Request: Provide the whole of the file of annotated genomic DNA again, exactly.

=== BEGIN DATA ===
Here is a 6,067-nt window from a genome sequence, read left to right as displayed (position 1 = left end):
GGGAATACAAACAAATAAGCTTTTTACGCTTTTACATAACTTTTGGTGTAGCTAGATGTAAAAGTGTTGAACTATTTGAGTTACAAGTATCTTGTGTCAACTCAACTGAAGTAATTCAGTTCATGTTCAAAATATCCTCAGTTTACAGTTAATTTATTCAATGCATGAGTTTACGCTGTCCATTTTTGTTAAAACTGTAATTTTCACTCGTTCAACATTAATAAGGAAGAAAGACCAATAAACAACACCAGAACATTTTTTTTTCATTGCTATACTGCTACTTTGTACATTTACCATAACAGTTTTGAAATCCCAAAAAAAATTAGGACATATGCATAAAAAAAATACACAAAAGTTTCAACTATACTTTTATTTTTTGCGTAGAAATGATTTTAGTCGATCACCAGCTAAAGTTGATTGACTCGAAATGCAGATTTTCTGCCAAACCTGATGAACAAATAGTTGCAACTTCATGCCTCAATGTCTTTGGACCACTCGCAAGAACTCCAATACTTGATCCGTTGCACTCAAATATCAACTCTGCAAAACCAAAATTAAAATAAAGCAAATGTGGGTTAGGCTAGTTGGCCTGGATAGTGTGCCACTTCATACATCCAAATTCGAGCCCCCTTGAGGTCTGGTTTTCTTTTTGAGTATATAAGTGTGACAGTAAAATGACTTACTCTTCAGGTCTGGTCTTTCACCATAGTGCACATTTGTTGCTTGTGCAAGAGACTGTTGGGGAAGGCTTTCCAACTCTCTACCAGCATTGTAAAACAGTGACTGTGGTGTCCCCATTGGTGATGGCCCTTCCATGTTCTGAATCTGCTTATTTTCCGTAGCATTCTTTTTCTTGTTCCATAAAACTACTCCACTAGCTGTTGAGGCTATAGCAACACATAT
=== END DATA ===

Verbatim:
Here is a 6,067-nt window from a genome sequence, read left to right as displayed (position 1 = left end):
GGGAATACAAACAAATAAGCTTTTTACGCTTTTACATAACTTTTGGTGTAGCTAGATGTAAAAGTGTTGAACTATTTGAGTTACAAGTATCTTGTGTCAACTCAACTGAAGTAATTCAGTTCATGTTCAAAATATCCTCAGTTTACAGTTAATTTATTCAATGCATGAGTTTACGCTGTCCATTTTTGTTAAAACTGTAATTTTCACTCGTTCAACATTAATAAGGAAGAAAGACCAATAAACAACACCAGAACATTTTTTTTTCATTGCTATACTGCTACTTTGTACATTTACCATAACAGTTTTGAAATCCCAAAAAAAATTAGGACATATGCATAAAAAAAATACACAAAAGTTTCAACTATACTTTTATTTTTTGCGTAGAAATGATTTTAGTCGATCACCAGCTAAAGTTGATTGACTCGAAATGCAGATTTTCTGCCAAACCTGATGAACAAATAGTTGCAACTTCATGCCTCAATGTCTTTGGACCACTCGCAAGAACTCCAATACTTGATCCGTTGCACTCAAATATCAACTCTGCAAAACCAAAATTAAAATAAAGCAAATGTGGGTTAGGCTAGTTGGCCTGGATAGTGTGCCACTTCATACATCCAAATTCGAGCCCCCTTGAGGTCTGGTTTTCTTTTTGAGTATATAAGTGTGACAGTAAAATGACTTACTCTTCAGGTCTGGTCTTTCACCATAGTGCACATTTGTTGCTTGTGCAAGAGACTGTTGGGGAAGGCTTTCCAACTCTCTACCAGCATTGTAAAACAGTGACTGTGGTGTCCCCATTGGTGATGGCCCTTCCATGTTCTGAATCTGCTTATTTTCCGTAGCATTCTTTTTCTTGTTCCATAAAACTACTCCACTAGCTGTTGAGGCTATAGCAACACATAT